In an earlier report, Red Bull has announced that it could trial its proposed canopy design at the upcoming Russian Grand Prix. And today, something big is coming for Red Bull, it’s now getting big help from FIA.
Things are getting great for the Milton Keynes-based F1 team. FIA racing chief Charlie Whiting has just announced Red Bull’s proposed canopy could now be ready to race as early as 2017, providing that the proposed design shows well in impact testing taking place later this week.
Red Bull has run a parallel design project, which has been previously touted as a possible long-term replacement for the Halo cockpit protection system being developed by Mercedes and Ferrari that was previously viewed as the only realistic F1 protection system for next year.
However, Red Bull has managed to take its design to a serious level and fast-tracked its canopy development to the point where it has now become a viable alternative for next season.
The prototype will be tested by the FIA on Friday and, if it shows great things on the track, its introduction for next season will be placed on the agenda for discussions at the next meeting of the F1 Strategy Group and F1 Commission on April 26.
Unlike Ferrari’s Halo cockpit protection system, Red Bull’s proposed canopy design is based more around a larger open-topped acrylic shield surrounding the driver, and it does not feature the central pillar in front of the F1 driver. Instead, the Red Bull’s design feature a two smaller columns on either side of the cockpit front and the side pillars at the front are designed to line up with mirror mounting stalks. The design also does not have the forward vision issue associated with the Halo cockpit protection system.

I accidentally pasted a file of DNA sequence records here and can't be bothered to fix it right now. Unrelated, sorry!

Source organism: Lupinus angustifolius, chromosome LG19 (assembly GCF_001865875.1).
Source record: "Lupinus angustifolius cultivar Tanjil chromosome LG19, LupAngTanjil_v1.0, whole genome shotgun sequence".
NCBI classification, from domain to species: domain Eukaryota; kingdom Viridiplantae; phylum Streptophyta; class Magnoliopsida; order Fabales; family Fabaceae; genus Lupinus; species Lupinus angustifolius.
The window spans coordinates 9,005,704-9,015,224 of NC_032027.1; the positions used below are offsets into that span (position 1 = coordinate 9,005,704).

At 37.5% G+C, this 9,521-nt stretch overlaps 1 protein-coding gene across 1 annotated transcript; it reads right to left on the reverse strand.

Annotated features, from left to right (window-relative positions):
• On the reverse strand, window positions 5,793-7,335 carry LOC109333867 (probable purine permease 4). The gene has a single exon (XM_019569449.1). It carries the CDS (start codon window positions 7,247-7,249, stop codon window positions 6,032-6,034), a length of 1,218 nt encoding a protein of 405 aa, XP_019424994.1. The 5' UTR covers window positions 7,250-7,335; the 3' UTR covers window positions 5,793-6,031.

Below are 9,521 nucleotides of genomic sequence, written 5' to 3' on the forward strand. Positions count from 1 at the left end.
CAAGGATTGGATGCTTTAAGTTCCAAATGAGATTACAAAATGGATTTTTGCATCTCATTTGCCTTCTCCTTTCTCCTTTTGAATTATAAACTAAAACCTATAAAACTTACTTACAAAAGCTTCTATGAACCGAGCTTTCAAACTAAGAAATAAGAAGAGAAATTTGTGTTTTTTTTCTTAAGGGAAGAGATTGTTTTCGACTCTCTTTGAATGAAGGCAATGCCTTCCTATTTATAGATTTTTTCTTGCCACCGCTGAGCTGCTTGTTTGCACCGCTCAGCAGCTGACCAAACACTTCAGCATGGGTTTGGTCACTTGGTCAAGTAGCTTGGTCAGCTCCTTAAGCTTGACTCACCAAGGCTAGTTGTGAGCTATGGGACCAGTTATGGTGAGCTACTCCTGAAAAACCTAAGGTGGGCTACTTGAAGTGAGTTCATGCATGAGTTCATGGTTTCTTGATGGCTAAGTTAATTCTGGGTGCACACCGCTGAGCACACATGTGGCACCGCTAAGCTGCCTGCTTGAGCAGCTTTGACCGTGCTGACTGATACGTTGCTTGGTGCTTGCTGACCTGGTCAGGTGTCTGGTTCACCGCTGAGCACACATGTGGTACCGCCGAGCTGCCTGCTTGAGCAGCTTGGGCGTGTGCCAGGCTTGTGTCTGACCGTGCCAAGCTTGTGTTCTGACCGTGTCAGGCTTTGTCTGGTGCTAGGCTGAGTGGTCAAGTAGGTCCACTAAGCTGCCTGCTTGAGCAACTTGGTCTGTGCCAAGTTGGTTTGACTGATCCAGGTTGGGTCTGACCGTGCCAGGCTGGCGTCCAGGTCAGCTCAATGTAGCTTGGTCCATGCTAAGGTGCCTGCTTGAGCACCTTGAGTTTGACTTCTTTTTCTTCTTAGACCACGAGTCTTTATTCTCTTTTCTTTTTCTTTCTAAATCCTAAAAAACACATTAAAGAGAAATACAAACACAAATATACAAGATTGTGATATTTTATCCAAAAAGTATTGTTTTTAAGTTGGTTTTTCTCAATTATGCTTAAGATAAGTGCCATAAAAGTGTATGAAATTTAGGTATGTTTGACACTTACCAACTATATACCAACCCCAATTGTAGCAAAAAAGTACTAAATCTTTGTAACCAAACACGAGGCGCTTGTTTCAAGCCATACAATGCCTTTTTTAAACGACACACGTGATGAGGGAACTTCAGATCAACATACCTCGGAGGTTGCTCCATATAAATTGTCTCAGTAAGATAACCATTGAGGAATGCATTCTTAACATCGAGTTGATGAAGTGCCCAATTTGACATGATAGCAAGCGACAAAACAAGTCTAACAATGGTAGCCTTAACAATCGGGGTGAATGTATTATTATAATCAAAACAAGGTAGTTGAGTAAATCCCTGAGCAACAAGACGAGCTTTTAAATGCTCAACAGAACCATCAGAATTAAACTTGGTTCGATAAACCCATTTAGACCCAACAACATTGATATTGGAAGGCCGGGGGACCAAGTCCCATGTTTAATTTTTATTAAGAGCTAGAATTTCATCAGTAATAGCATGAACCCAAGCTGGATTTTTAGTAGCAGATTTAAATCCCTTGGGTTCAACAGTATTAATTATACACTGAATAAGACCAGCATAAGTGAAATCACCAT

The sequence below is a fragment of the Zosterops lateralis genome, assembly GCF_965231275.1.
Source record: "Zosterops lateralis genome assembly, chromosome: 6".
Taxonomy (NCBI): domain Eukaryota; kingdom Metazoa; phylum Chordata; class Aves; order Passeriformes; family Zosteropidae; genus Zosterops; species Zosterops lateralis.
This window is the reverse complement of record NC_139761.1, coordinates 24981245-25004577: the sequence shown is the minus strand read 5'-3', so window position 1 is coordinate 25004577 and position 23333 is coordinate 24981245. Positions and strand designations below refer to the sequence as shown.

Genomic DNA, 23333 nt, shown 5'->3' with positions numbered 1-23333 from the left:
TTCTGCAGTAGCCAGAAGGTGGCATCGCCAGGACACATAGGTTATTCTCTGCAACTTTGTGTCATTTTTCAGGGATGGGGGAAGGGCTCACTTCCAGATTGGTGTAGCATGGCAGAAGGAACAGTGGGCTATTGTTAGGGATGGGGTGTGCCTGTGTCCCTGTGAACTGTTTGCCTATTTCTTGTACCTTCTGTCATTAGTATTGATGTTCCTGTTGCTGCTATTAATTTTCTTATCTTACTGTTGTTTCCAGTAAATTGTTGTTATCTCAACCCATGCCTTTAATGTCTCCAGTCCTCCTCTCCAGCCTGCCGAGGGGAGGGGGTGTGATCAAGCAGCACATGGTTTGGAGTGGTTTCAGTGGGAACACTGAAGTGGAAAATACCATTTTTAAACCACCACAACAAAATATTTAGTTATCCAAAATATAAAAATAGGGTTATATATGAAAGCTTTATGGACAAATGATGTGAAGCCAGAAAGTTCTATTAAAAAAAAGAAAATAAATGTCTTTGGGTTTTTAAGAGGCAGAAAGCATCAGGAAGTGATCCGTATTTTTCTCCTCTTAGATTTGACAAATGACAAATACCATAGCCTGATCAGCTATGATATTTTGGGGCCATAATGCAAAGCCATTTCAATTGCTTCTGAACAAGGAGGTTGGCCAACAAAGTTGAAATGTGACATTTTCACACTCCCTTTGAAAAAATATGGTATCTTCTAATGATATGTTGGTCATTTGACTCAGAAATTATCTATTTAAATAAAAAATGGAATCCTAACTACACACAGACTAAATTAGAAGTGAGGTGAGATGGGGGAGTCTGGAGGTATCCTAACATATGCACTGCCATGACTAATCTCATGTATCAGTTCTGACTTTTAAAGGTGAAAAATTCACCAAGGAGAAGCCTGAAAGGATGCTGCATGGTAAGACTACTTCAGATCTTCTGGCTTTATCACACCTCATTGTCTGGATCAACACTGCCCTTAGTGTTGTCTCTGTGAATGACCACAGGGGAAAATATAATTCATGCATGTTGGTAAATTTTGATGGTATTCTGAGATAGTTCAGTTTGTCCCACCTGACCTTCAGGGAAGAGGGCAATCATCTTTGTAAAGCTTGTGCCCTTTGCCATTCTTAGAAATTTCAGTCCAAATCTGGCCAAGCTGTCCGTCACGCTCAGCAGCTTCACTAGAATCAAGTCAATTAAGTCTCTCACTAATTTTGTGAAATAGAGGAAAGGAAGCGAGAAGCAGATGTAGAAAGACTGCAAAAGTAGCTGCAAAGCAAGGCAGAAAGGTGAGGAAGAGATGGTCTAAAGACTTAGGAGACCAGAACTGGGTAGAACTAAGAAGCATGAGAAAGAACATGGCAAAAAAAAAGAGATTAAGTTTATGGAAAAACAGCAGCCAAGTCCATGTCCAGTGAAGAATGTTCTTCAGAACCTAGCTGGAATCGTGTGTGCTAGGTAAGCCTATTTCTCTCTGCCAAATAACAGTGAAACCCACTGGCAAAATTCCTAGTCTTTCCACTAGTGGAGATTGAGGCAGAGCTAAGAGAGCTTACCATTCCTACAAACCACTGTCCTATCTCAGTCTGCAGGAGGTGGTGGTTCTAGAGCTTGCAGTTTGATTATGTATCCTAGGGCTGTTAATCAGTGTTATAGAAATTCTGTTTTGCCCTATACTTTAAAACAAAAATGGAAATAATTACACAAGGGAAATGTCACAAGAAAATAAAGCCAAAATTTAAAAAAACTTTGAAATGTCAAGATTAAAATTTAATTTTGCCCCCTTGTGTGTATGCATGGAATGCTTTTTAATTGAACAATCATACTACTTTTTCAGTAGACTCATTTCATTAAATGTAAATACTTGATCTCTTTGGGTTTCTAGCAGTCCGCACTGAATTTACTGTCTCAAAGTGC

The acrylic material used in the Red Bull’s design is said to be similar that used in the canopy of the record-breaking Bloodhound land speed record car. Red Bull hopes to run its design, which reports said is similar to the style of the batmobile, as early as next month.
FIA racing chief Whiting said in a statement, via the Motorsport.com. “I think it’s fair to say that when it was initially presented it was in its infancy.
“However, Red Bull have done a great job of getting it to the point now where it will be tested this week.
“This is something that I don’t think we expected to happen. But as it has, we have got to take it seriously. If it performs as well as the Halo in testing there’s no reason why we can’t present it as a potential solution to the Strategy Group and F1 Commission.”
If the tests this week go well, then the design will be fitted to the Red Bull RB12 for an installation lap in FP1 in Sochi on April 28, to get feedback from F1 drivers.
The FIA has agreed in principle to it being tried on a race weekend as a test item, pending the results of this week’s impact tests.
Daniel Ricciardo and Daniil Kvyat have already tested it the Red Bull’s simulator, and both drivers have expressed their support for the Red Bull’s design concept.
Friday’s impact test will involve a 20kg wheel/hub assembly being fired at the Red Bull’s canopy at 225km/h, mimicking F1 crash incident. This was the same test that was previously applied to the Ferrari’s Halo cockpit protection system.
In addition to the Friday’s impact test, the Red Bull’s canopy design will have to meet other criteria to which the Ferrari’s Halo design has already been subjected.
Picture Courtesy: Morio/Wikipedia.org